October 23, 1993: Yangtze River Pollution

Polluted Yangtze River

October 23, 1993Personal journey through a polluted portion of a reservoir on the Yangtze River. The following is a vivid description of pollution problems in the Gezhouba Reservoir which is located in Hubei province in the central part of China. “On October 23, 1993, I visited the renowned port of Yemingzhu, and to my great surprise I saw a river full of sewage, with garbage scattered everywhere. The surface of the water was covered with oil and drifting lotus plants. Moreover, the smell and color of the water were simply unbearable.

According to an official from the Environmental Protection Bureau (Huanbaoju) of Yichang, the pollution in the Gezhouba Reservoir stems mainly from the following sources: waste, including oil, released from ships lined up to pass through the dam’s locks; seepage from phosphorous (/in) deposits extracted from a local mine that have been piled up on the riverbanks awaiting shipment; sewage released into the reservoir from nearby residential areas and hospitals; and, finally, industrial wastewater.

A major polluter, the Number 403 factory, which produces ship engines, releases waste oil into the reservoir via a network of small brooks. When the accumulation of oil on the surface of the reservoir is particularly heavy, nearby farmers skim off a few jars, pour it into their tractors, and drive off. Fires also frequently break out on the reservoir when matches are carelessly thrown into the water.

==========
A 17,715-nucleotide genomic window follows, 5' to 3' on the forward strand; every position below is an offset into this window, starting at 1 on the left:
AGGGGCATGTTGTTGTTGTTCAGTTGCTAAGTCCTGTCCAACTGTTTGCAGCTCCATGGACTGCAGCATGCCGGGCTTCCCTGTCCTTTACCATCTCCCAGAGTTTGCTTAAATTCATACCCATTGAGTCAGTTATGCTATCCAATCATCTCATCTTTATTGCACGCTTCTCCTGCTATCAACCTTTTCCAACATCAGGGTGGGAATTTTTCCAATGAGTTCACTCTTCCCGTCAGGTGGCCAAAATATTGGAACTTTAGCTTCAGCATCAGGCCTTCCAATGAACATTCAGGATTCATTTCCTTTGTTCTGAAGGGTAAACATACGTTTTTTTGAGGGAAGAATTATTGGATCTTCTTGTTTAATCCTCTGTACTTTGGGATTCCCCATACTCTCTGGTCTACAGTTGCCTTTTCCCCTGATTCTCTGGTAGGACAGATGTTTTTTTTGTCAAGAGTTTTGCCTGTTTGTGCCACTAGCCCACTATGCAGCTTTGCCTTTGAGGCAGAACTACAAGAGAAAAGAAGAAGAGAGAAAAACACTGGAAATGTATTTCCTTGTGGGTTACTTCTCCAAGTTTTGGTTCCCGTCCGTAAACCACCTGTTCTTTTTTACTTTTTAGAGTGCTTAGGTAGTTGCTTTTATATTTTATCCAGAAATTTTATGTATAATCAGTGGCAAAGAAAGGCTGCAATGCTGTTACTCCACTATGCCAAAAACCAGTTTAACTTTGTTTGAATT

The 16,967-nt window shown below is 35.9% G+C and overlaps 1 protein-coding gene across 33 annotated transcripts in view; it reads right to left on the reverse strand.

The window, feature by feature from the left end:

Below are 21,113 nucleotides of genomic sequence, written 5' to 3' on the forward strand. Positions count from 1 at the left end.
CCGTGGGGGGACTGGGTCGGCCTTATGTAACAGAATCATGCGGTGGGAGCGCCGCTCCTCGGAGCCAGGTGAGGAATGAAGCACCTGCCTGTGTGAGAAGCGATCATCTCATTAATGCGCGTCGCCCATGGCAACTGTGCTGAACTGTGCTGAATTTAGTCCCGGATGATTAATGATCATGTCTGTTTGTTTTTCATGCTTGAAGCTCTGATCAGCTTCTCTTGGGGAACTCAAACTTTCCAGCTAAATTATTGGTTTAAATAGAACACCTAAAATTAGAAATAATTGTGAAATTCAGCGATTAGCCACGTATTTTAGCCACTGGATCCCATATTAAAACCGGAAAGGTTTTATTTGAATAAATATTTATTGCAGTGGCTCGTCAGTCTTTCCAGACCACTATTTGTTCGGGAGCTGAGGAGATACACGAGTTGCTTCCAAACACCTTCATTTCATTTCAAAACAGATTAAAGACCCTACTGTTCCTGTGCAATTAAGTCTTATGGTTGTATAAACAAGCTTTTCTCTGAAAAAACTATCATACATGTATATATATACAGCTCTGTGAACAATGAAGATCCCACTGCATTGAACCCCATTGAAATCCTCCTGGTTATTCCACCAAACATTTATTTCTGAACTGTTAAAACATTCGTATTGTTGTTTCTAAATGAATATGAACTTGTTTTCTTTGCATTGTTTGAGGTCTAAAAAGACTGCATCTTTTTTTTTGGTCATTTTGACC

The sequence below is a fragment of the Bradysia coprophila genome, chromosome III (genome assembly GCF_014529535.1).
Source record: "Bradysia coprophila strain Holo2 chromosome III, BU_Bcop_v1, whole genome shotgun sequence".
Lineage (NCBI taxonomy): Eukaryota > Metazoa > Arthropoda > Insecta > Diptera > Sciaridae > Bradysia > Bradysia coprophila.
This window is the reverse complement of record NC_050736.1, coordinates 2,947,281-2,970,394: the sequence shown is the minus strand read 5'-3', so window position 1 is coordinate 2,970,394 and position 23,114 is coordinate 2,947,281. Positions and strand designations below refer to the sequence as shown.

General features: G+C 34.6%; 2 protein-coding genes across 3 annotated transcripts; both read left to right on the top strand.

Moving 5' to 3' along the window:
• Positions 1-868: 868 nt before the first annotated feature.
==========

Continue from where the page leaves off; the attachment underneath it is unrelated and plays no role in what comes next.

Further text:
As I was completing this study in November 1993, the water quality at Yemingzhu had deteriorated to Class IV, which is unsuitable for drinking. Nevertheless, 50,000 tons of drinking water is drawn daily into a local waterworks from the reservoir. Moreover, nitrate levels in the water have recently increased by 20 percent annually.”

Commentary:  If I didn’t know any better, I would suspect that the description above referred to the Cuyahoga River in mid-twentieth century Ohio, which was also badly polluted with sewage and had a tendency to catch fire.

Reference:  Qing, Dai. The River Dragon Has Come!:  The Three Gorges Dam and the Fate of China’s Yangtze River and Its People. New York:M.E. Sharpe, Inc. 1998, p. 164-5.

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